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Excessive Sand Harvesting In Nigeria Raises Concern

posted 23 Apr 2013, 06:32 by Mpelembe   [ updated 23 Apr 2013, 06:33 ]

The sand industry is a competitive and lucrative business in Nigeria due to a boom in housing and road construction as cities like Lagos undergo structural transformation. However, environmentalists warn that continuous and unregulated sand mining will lead to irreversible environmental damage.

LAGOSNIGERIA  (REUTERS) - Artisanal sand miners dive deep into water of the rivers in Nigeria's commercial capital, Lagos to extract construction grade sand that they can sell.

Rising demand for the commodity due to increasing housing and road projects has made the activity lucrative across the country.

One of the most popular mining spots is Makoko river, named after the floating slum on the murky lagoon that separates mainland Nigeria from the island.

Sand harvesting has been practiced in the area since the 1960s, and has become a livelihood for thousands of people who dredge out tonnes of sand everyday.

Oluwafemi Omowunmi has been a sand harvester for 15 years. A quick income for the the 38-year-old after he was unable to finish high school due to lack of fees.

"This business sustains us, it is very profitable, we use it to take care of ourselves and our families," he said, adding that filling up a canoe with sand takes about an hour.

"We charge 2,000 naira (13 US dollars) for one boat, but for our consistent customers we sell it for between 1,800 or 1,500 (11 to 9 US dollars) on the days we are not busy. Sometimes we receive many orders, occasionally a customer can ask for 10 boats of sand, we calculate the amount of profit we will make and if the job has a time limit, we call other harvesters to help us so the work moves faster," said 35-year-old Tope Onokoya, a sand harvester.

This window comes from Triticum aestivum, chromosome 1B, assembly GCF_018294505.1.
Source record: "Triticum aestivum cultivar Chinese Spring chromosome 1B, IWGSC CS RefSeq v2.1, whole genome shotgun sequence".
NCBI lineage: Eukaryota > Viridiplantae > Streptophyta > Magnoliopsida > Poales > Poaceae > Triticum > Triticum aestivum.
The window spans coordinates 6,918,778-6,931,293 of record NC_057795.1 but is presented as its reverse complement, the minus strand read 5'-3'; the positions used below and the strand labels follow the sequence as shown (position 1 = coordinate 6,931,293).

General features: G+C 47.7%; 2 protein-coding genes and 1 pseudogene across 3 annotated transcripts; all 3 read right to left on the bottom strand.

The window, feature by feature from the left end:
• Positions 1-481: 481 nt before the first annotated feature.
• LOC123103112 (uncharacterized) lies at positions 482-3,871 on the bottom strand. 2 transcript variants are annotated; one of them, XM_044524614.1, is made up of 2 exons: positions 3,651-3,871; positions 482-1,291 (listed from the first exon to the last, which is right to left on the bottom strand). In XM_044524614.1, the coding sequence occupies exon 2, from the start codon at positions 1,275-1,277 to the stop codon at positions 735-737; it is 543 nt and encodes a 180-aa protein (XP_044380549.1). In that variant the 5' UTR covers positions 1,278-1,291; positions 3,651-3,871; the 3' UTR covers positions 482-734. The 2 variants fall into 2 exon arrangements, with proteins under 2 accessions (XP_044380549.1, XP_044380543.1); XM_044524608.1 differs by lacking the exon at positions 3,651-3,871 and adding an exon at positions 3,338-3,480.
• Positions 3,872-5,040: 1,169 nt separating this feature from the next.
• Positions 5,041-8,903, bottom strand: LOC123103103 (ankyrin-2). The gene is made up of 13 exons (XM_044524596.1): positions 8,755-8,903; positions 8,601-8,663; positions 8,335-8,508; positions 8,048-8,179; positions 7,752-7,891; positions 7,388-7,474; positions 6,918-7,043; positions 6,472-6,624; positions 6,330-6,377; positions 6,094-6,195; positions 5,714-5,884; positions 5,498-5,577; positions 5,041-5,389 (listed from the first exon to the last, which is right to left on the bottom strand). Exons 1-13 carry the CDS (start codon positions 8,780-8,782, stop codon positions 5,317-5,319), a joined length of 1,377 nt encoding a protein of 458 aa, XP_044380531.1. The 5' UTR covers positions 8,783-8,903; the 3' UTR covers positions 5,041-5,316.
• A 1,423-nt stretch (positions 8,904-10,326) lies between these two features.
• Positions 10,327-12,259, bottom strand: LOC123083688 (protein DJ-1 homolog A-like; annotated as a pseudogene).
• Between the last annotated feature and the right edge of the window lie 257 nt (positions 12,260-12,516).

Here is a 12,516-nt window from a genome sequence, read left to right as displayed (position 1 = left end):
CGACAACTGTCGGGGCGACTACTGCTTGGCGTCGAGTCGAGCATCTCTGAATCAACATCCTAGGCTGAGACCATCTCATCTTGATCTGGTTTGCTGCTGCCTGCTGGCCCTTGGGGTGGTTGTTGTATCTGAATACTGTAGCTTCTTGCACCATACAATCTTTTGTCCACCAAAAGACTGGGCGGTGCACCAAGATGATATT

Sand harvesting employs thousands of people through a managed supply chain.

The divers ensure they fill a canoe which transports the sand to the shore where it is offloaded into stock piles. Truck loaders then fill trucks that transport the sand to buyers. On a good day, lorry drivers supply more than ten consignments daily, each at a cost of about 64 US dollars.

"The main challenge is scarcity of sand, sometimes customers pay in advance before we deliver, when we cannot find sand to supply, they become very upset. There is less pressure if you first deliver the sand and then collect the money afterwards," said Abiodun Abdul-kareem, lorry driver.

Nigeria's Ministry of Energy and Mineral Resources regulates sand dealings and dredging activities in the State, with the issuance of operational permits to people or corporations involved in the trade. Illegal mining however, is widespread.

Environmentalist Desmond Majekodunmi warns that excessive sand extraction can have far reaching environmental effects.

It can cause degradation of rivers and deepening of beds, which make it difficult for fishermen to catch fish or reduced fish-stocks due to change of habitat.

Majekodunmi says the depletion of sand also risks widening river mouths and coastal inlets, a problem compounded by the effect of rising sea levels, which could aggravate flooding, erosion and the loss of valuable riverbed species of trees.

"Dredging our rivers, our streams, our lakes and particularly our shoreline has been having a very very negative impact over the years. The reality is that Lagositself is very very vulnerable, because Lagos is in an area where a lot of our streams and rivers from up country end up with their waters. Lagos is an estuary, there's a lot of lagoons, so Lagos is surrounded by water and then on the coastal side, we have the ocean so that makes Lagos very very vulnerable to aberrant water activities and when you now start to disturb the beds of the rivers and streams, by removing tonnes and tonnes of sand from them, you are actually courting disaster," he said.

Authorities in Lagos say they are working on stringent laws that will curb unlawful sand harvesting and severely punish those caught operating illegally.